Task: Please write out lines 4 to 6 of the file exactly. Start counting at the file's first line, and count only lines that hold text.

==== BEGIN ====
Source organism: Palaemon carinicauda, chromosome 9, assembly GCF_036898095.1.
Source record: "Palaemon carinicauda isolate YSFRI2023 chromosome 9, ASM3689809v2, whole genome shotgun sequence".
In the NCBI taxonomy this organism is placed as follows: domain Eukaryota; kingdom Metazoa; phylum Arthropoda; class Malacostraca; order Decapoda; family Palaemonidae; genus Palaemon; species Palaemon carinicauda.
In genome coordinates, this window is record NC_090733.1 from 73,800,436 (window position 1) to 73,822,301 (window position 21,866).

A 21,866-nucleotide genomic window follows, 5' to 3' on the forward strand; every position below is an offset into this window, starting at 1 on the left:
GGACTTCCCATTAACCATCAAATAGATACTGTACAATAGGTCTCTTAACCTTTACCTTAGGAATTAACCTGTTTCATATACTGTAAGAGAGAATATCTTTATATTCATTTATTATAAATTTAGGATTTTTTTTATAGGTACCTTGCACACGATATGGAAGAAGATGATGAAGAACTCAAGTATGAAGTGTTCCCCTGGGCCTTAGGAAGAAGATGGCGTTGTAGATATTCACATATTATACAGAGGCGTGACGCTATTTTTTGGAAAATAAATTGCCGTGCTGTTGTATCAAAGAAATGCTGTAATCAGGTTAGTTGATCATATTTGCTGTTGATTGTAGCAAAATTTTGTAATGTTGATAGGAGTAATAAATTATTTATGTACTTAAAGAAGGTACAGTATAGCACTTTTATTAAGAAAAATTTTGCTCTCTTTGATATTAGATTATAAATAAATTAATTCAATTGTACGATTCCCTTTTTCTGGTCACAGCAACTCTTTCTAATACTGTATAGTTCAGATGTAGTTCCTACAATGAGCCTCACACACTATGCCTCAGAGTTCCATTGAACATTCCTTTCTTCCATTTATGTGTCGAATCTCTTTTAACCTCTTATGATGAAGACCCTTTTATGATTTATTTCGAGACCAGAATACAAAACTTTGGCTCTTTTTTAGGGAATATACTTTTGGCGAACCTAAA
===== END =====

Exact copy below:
In genome coordinates, this window is record NC_090733.1 from 73,800,436 (window position 1) to 73,822,301 (window position 21,866).

A 21,866-nucleotide genomic window follows, 5' to 3' on the forward strand; every position below is an offset into this window, starting at 1 on the left:
GGACTTCCCATTAACCATCAAATAGATACTGTACAATAGGTCTCTTAACCTTTACCTTAGGAATTAACCTGTTTCATATACTGTAAGAGAGAATATCTTTATATTCATTTATTATAAATTTAGGATTTTTTTTATAGGTACCTTGCACACGATATGGAAGAAGATGATGAAGAACTCAAGTATGAAGTGTTCCCCTGGGCCTTAGGAAGAAGATGGCGTTGTAGATATTCACATATTATACAGAGGCGTGACGCTATTTTTTGGAAAATAAATTGCCGTGCTGTTGTATCAAAGAAATGCTGTAATCAGGTTAGTTGATCATATTTGCTGTTGATTGTAGCAAAATTTTGTAATGTTGATAGGAGTAATAAATTATTTATGTACTTAAAGAAGGTACAGTATAGCACTTTTATTAAGAAAAATTTTGCTCTCTTTGATATTAGATTATAAATAAATTAATTCAATTGTACGATTCCCTTTTTCTGGTCACAGCAACTCTTTCTAATACTGTATAGTTCAGATGTAGTTCCTACAATGAGCCTCACACACTATGCCTCAGAGTTCCATTGAACATTCCTTTCTTCCATTTATGTGTCGAATCTCTTTTAACCTCTTATGATGAAGACCCTTTTATGATTTATTTCGAGACCAGAATACAAAACTTTGGCTCTTTTTTAGGGAATATACTTTTGGCGAACCTAAA